As early humans began their long and arduous migrations out of their cradle in Africa, they inevitably had to pass through the Levant. This region at the eastern end of the Mediterranean is at the crossroads between Africa, Asia, and Europe. Some of these pioneering hunter-gatherer groups went north, others headed west, and others still wandered east, through the Arabian Peninsula. Evidence of the latter migratory path has been recently documented in a new study that described 120,000-year-old footprints, which mark the oldest evidence of a human presence in Arabia.
The oldest evidence of humans in Arabia
The seven ancient footprints were etched by two or three people who walked along the shore of a shallow lake in northern Saudi Arabia. During the Pleistocene, the Arabian Peninsula was almost unrecognizable. Instead of deserts and arid landscapes, Arabia was actually much wetter than it is today. Ancient hunter-gatherers would have trekked through grasslands and woods that were crossed by rivers and lakes, such as the one in the western Nefud Desert where the ancient footprints were studied by paleontologists at the Max Planck Institute for Chemical Ecology in Germany and Griffith University in Australia.
Intriguingly, besides human footprints, the researchers also identified 369 footprints etched by an assortment of other different creatures.
“Of those, elephants and camels were the most abundant, yet there was also buffalo and horses in the area at that time,” says Julien Louys, co-author of the study and a researcher at Griffith University’s Australian Research Centre for Human Evolution (ARCHE). “It was only the presence of freshwater lakes in the region that made the area so habitable for such a diverse community of elephants, camels, oryx, horses, buffaloes and humans.”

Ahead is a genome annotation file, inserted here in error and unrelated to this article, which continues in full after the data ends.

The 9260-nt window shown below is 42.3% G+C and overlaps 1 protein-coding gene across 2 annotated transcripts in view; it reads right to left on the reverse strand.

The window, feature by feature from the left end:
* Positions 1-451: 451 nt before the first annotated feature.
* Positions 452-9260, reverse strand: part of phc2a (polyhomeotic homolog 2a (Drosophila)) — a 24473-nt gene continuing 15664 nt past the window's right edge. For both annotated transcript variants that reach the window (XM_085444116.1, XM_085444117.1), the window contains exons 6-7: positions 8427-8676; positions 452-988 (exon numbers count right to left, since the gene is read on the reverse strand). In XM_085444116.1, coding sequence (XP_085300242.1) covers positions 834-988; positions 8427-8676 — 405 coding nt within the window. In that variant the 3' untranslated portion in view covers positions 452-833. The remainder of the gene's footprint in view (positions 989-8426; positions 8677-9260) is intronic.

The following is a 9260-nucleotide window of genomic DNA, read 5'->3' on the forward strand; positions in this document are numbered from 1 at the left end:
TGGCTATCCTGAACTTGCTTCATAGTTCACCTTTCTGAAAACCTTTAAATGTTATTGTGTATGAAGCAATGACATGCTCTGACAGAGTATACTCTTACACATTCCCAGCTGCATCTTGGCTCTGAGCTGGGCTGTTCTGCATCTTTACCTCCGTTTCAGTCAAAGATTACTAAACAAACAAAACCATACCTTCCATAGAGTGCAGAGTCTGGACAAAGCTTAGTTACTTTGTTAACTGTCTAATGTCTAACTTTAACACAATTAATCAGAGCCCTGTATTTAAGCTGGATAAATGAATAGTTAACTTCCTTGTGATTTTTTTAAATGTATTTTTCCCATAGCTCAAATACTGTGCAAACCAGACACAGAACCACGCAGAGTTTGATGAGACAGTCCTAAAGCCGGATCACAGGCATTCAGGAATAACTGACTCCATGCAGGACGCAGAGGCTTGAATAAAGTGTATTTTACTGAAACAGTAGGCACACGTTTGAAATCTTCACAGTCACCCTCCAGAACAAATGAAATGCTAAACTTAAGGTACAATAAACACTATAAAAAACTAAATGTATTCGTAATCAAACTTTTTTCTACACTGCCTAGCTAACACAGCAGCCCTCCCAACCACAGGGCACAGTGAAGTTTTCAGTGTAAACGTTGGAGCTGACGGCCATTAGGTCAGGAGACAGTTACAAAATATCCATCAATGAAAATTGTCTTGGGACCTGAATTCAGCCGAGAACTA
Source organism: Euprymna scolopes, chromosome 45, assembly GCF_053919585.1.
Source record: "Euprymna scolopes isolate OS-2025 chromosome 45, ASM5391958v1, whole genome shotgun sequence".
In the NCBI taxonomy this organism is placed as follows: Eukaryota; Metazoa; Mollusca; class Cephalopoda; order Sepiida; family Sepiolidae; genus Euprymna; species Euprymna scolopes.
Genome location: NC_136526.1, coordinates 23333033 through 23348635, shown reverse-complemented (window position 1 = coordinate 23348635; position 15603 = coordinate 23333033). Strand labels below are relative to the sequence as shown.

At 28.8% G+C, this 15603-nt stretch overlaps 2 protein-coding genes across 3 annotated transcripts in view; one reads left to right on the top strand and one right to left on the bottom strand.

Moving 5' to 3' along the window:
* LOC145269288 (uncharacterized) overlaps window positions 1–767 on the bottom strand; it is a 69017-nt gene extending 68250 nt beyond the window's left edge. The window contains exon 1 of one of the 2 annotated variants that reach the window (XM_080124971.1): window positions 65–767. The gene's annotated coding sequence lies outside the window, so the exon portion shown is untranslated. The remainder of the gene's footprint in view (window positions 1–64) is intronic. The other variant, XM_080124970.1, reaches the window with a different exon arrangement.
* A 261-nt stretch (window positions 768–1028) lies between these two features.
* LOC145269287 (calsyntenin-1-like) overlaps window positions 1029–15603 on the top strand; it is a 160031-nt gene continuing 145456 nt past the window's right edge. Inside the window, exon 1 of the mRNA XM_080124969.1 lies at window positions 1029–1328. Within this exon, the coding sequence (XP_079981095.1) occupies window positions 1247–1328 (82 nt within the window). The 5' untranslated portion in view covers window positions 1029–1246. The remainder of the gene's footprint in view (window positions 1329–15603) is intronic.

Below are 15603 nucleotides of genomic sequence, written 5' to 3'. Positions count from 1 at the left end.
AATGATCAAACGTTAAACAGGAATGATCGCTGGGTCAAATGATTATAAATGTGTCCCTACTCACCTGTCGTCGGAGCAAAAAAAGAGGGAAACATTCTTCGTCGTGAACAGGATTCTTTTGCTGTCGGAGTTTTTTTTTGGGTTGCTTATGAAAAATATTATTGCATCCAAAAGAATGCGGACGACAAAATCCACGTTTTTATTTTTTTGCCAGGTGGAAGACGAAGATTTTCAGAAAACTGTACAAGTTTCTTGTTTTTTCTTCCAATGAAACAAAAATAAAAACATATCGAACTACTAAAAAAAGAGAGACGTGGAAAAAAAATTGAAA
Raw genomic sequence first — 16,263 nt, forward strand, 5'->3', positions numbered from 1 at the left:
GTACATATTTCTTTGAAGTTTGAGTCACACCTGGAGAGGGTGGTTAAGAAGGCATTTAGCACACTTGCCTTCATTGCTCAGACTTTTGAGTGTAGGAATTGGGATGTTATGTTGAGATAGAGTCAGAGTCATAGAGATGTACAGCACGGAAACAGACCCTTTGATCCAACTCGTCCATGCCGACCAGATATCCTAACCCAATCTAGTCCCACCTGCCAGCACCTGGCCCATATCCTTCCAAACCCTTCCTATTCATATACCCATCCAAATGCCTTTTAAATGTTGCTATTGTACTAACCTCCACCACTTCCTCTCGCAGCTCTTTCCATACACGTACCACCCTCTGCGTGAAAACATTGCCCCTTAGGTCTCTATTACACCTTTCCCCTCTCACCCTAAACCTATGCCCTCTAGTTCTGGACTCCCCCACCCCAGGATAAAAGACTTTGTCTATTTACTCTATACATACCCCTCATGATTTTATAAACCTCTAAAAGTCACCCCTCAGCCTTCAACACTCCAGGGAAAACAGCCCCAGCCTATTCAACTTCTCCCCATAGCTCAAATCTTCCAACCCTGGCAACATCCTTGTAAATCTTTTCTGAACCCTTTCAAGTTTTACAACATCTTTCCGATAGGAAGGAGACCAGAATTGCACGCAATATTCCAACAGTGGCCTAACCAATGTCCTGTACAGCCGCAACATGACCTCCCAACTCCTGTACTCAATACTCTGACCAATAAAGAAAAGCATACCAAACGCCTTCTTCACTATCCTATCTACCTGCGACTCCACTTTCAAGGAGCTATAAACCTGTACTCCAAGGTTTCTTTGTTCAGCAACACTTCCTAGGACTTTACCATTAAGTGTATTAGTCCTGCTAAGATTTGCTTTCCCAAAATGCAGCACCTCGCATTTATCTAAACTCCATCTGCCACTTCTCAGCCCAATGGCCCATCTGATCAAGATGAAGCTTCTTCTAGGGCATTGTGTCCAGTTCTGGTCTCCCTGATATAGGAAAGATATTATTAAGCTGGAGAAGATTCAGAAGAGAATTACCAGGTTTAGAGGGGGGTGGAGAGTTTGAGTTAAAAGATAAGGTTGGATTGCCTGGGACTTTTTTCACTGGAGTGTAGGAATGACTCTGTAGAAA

Both humans and local beasts likely came to the lake to drink and forage before moving on. Luckily for science, some of the tracks left in the mud have been fossilized.
Using optically stimulated luminescence, researchers at Max Planck were able to date the layers of sediments just above and below the footprints. Rather than measuring the concentration of isotopes of carbon, this novel dating method involves shining light on sediment samples. The photons excite atoms in quartz grains trapped in the sediment, releasing electrons and photons in the process. By measuring the photons, the researchers were able to tell how long ago a sediment was exposed to light — that’s sometime between 122,000 and 121,000 year ago.
Although human presence in the area was sparse around that time, this timeline helps to patch up some holes in the current established narrative of the earliest human migrations out of Africa.
“In human migration out of Africa there is evidence of early humans older than 100,000 years in the Near East (Israel) and in Asia, but until now we have had no evidence of what happened in Arabia; the area in between,” says Mathieu Duval, an author of the study. “So this discovery in the region dated to within the last interglacial period fills a significant knowledge gap in our understanding of the origin and dispersal of our species.”